In this image made from KVUE-TV video, smoke billows from a seven-story building after a small private plane crashed into the building in Austin, Texas Feb. 18.
An office building where a tax protester killed himself by crashing his small plane into the structure is expected to reopen next year but without the International Revenue Service as a tenant.
"What's left is what we call just a shell," said Kimball. "We're going to have a concrete slab and start from scratch."
Repairs on the 64,000-square-foot building should be completed within six months, he said.
Stack, involved in a tax dispute for several years, left behind documents expressing his anger at the IRS, which occupied the top three floors of Echelon I, which had four stories and a reflective glass exterior.
"We're getting ready to take off the whole glass curtain wall, because it's from the 1980s, and it would be too much to try and match and save it," Kimball told the Austin American-Statesman. "So the owner's looking at changing it. It'll probably end up looking different than the other three (Echelon) buildings (in the complex), with a different type of glass."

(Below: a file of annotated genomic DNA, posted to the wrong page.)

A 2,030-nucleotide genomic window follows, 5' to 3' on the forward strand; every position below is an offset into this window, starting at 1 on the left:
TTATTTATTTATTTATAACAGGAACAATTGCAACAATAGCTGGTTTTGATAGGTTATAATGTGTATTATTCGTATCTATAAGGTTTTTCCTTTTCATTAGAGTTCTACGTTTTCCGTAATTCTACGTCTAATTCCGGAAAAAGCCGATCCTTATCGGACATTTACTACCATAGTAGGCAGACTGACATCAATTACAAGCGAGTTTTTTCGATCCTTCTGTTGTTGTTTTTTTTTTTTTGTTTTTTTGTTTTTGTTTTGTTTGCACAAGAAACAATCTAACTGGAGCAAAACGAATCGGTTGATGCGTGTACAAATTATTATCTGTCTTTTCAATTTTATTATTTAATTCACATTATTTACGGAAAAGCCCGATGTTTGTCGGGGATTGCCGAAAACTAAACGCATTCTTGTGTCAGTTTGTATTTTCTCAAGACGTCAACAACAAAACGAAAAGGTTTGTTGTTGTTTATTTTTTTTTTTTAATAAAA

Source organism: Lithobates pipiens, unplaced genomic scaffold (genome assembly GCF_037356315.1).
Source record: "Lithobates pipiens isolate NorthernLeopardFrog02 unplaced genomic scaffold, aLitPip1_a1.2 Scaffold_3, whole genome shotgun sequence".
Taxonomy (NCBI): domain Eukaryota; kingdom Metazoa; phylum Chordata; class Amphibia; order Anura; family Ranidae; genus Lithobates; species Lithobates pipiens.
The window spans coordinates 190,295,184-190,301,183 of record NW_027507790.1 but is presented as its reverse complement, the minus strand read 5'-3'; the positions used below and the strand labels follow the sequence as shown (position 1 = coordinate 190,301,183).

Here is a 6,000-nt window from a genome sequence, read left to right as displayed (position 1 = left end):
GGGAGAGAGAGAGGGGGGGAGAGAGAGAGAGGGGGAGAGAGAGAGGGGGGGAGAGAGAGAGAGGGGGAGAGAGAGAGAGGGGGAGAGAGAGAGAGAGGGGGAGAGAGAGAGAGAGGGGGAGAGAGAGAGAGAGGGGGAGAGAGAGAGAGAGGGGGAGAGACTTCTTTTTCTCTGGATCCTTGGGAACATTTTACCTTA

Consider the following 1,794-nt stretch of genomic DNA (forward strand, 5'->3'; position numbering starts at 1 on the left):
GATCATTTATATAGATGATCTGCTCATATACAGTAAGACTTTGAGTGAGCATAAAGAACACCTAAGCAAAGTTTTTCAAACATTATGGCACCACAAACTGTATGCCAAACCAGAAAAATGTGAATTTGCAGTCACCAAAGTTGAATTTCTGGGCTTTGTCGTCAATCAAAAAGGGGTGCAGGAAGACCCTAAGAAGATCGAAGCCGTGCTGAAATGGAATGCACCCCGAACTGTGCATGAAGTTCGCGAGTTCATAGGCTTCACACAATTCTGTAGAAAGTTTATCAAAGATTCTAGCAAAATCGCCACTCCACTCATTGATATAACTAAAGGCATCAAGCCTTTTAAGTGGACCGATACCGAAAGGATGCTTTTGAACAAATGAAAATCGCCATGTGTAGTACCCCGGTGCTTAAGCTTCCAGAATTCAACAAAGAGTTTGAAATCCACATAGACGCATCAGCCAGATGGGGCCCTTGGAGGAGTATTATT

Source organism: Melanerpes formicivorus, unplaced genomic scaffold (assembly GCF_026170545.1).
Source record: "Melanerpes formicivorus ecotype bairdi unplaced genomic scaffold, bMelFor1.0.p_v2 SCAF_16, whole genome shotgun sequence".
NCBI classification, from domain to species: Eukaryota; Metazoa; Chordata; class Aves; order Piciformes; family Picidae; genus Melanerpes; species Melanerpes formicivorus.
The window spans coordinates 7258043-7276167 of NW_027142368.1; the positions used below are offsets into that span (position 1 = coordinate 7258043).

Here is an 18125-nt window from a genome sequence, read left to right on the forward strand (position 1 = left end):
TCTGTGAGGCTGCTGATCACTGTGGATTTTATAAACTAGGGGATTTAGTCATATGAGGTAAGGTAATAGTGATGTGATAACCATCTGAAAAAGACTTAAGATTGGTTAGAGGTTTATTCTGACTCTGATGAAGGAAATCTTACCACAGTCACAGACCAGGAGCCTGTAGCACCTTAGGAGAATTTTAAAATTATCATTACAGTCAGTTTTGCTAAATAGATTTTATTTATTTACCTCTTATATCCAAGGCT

The IRS, which had about 200 employees at Echelon I, has signed a two-year lease on a 47,000-square-foot office space elsewhere in Austin, said Lea Crusberg, an IRS spokeswoman. She declined to say where it was located.
"We weighed a number of factors into the decision to lease the new facility. We believe this decision is in the best interest of our employees and taxpayers," Crusberg said via e-mail. Taxpayers seeking assistance can contact the IRS to set up an appointment and be advised of the new address.